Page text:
The buoyant oil traders

TIMING IS EVERYTHING. When the late Marc Rich, an infamous commodities trader, set out to prise open the Fort Knox world of oil trading in the early 1970s, he had little more to help him than family money, the proceeds from the sale of a colleague’s car, and an address book full of contacts. But something momentous was happening. In the Middle East oil nationalism was stirring. Members of the Organisation of the Petroleum Exporting Countries were tearing up a post-war system in which Western oil companies, the so-called Seven Sisters, fixed the price of crude. An Arab oil embargo had pushed prices up to record levels. It was an ideal time for a renegade trader to go behind the backs of blue-chip producers, ship oil around the world on behalf of despots and sell it at market prices. With the motto “To make money out of other people’s money”, Rich created a business that was reliant on bank loans, secretive and controversial (he was indicted in 1983 for tax evasion and trading with Iran). It was also fabulously profitable.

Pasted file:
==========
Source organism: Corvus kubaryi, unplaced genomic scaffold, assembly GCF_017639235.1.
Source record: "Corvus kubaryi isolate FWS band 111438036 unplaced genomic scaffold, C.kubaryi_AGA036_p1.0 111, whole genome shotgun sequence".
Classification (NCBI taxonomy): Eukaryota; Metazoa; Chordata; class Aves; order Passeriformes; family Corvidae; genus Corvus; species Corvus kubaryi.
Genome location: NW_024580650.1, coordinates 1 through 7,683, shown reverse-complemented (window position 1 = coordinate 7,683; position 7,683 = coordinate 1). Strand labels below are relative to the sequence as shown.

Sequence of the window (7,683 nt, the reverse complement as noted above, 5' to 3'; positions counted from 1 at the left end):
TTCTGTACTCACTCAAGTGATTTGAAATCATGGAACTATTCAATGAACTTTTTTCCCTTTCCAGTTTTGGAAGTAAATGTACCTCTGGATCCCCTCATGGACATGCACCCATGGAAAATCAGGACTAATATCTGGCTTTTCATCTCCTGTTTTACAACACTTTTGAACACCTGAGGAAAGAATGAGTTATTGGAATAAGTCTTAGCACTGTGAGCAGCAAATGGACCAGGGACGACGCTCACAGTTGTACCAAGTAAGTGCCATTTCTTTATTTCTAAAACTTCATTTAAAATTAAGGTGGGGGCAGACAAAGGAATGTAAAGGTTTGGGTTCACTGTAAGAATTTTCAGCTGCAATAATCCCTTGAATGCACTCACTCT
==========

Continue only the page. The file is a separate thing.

Almost 50 years later, circumstances could not be more different. After a lousy year for oil producers in 2019, demand for petroleum has collapsed as a result of covid-19 lockdowns. Prices hit record lows. Oil is overflowing from storage tanks and sitting uselessly in supertankers. To constrain supply, producers are...



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